Nicole Kidman is comfortably settling into her dual roles as an actor and producer, filming for multiple projects while overseeing a new production.
The 55-year-old took to social media to celebrate on behalf of her production company, Blossom Films, founded in 2010 with fellow producer Per Saari.
The company recently heralded the Max miniseries Love & Death, based on the life of Candy Montgomery, starring Elizabeth Olsen, Jesse Plemons, Patrick Fugit, and Tom Pelphrey.
The series finale aired on May 25, after which it was revealed that it was the most watched original limited series on global Max.
A post from Blossom Films on their Instagram Stories read: "Thank you to our #LoveAndDeath audience for making this show the #1 most watched global Max original limited series!"
When the series wrapped, Nicole took to her Instagram to write: "The finale for #LoveAndDeath is here! Thank you to our brilliant cast & crew who put their heart and soul into every episode. Stream the finale now, only on Max xx."
Blossom has produced several projects since its 2010 debut, many of which the Oscar-winning actress has starred in herself.
Starting with the critically acclaimed film Rabbit Hole in 2010, it has produced two other feature films and five projects for TV and streaming, including Roar, Nine Perfect Strangers, and the awards-season darling Big Little Lies.
Blossom is currently working on a pair of Nicole-vehicles for Amazon Prime Video, including the film Holland, Michigan. She shared snippets of her time filming last month.
"Springtime snowfall in Holland, Michigan!" Nicole wrote over the photo, posing with fellow cast and crew members in the snow.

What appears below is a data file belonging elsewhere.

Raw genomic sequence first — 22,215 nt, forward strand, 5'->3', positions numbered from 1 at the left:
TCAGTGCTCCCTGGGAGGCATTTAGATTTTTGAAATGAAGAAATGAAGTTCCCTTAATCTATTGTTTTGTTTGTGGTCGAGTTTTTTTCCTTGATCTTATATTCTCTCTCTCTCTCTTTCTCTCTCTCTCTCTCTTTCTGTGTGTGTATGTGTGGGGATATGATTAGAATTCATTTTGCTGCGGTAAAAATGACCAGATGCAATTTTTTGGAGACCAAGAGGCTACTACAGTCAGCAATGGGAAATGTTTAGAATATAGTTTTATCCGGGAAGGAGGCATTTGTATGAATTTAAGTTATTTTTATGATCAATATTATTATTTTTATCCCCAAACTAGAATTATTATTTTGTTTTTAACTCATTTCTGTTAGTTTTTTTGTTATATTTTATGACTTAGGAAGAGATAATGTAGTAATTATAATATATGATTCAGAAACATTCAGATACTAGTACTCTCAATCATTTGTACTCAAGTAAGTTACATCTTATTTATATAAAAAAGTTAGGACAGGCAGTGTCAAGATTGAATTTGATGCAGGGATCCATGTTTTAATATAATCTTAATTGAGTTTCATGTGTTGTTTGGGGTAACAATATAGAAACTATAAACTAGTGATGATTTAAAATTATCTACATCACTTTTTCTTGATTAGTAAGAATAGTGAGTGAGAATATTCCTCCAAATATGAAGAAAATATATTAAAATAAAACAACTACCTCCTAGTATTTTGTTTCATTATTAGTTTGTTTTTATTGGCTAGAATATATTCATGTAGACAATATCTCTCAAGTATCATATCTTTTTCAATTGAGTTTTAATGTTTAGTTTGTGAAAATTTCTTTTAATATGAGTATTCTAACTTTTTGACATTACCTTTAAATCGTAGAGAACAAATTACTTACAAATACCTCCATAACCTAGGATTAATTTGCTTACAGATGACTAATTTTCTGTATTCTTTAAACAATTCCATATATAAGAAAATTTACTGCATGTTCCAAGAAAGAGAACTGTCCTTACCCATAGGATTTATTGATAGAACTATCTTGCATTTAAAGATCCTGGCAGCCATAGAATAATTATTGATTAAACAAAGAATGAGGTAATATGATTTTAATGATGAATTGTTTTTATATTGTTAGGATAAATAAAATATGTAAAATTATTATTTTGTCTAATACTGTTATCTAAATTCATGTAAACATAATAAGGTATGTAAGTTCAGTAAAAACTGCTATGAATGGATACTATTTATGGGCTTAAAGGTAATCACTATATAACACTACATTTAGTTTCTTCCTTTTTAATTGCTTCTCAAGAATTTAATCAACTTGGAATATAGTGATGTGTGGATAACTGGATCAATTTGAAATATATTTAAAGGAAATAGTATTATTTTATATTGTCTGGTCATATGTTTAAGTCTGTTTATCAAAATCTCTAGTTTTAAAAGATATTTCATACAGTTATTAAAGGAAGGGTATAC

Directed by Mimi Cave, with a screenplay from Andrew Sodroski, according to The Hollywood Reporter, the film is described as a "Hitchcock-style thriller involving secrets that lurk beneath a Midwestern town."
The other Prime Video x Blossom Films project, the drama series Expats based on the 2016 novel The Expatriates by Janice Y.K. Lee, came under fire from Hong Kong audiences for the "tone deaf" move to film a show on expatriates in the city in the midst of its political strife.
The star's exemption from mandatory quarantine (a week at the time) when she flew to Hong Kong to film the series in August 2021 generated controversy.
When it came to the backlash from internet users, as per The New York Times: "Some of them saw a case of life imitating art, or the power of celebrity, or at least a public relations misstep amid a pandemic.
"But either way, many people in the Chinese territory regarded the Australian actress' end-run around coronavirus rules – some of the strictest in the world – as a symbol of the unfairness that pervades a city known for its soaring inequalities."
Filming was able to proceed smoothly, though, and the mom-of-four even returned to Hong Kong that October to wrap production on the series.
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